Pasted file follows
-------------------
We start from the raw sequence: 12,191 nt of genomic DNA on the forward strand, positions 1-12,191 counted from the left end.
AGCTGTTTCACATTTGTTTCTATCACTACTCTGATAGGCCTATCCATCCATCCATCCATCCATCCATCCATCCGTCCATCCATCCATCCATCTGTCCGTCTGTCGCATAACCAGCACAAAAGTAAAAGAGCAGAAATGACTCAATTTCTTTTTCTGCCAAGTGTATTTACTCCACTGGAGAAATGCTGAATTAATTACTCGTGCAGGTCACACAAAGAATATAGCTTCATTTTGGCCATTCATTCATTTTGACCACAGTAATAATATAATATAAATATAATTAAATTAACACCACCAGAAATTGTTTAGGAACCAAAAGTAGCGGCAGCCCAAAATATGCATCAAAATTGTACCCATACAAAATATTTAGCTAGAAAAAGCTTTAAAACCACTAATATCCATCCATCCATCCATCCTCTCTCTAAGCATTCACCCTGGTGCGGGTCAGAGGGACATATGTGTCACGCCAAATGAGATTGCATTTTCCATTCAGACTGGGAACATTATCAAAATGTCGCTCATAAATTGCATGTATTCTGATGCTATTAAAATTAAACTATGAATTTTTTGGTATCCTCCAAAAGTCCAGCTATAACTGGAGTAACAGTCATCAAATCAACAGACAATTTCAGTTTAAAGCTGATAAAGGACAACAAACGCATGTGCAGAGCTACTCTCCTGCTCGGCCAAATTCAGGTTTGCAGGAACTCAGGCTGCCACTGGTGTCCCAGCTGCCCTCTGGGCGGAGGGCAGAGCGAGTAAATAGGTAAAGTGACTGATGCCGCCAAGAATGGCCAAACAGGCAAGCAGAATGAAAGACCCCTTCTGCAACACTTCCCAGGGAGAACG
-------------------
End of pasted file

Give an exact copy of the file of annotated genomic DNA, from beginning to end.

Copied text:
We start from the raw sequence: 12,191 nt of genomic DNA on the forward strand, positions 1-12,191 counted from the left end.
AGCTGTTTCACATTTGTTTCTATCACTACTCTGATAGGCCTATCCATCCATCCATCCATCCATCCATCCATCCGTCCATCCATCCATCCATCTGTCCGTCTGTCGCATAACCAGCACAAAAGTAAAAGAGCAGAAATGACTCAATTTCTTTTTCTGCCAAGTGTATTTACTCCACTGGAGAAATGCTGAATTAATTACTCGTGCAGGTCACACAAAGAATATAGCTTCATTTTGGCCATTCATTCATTTTGACCACAGTAATAATATAATATAAATATAATTAAATTAACACCACCAGAAATTGTTTAGGAACCAAAAGTAGCGGCAGCCCAAAATATGCATCAAAATTGTACCCATACAAAATATTTAGCTAGAAAAAGCTTTAAAACCACTAATATCCATCCATCCATCCATCCTCTCTCTAAGCATTCACCCTGGTGCGGGTCAGAGGGACATATGTGTCACGCCAAATGAGATTGCATTTTCCATTCAGACTGGGAACATTATCAAAATGTCGCTCATAAATTGCATGTATTCTGATGCTATTAAAATTAAACTATGAATTTTTTGGTATCCTCCAAAAGTCCAGCTATAACTGGAGTAACAGTCATCAAATCAACAGACAATTTCAGTTTAAAGCTGATAAAGGACAACAAACGCATGTGCAGAGCTACTCTCCTGCTCGGCCAAATTCAGGTTTGCAGGAACTCAGGCTGCCACTGGTGTCCCAGCTGCCCTCTGGGCGGAGGGCAGAGCGAGTAAATAGGTAAAGTGACTGATGCCGCCAAGAATGGCCAAACAGGCAAGCAGAATGAAAGACCCCTTCTGCAACACTTCCCAGGGAGAACG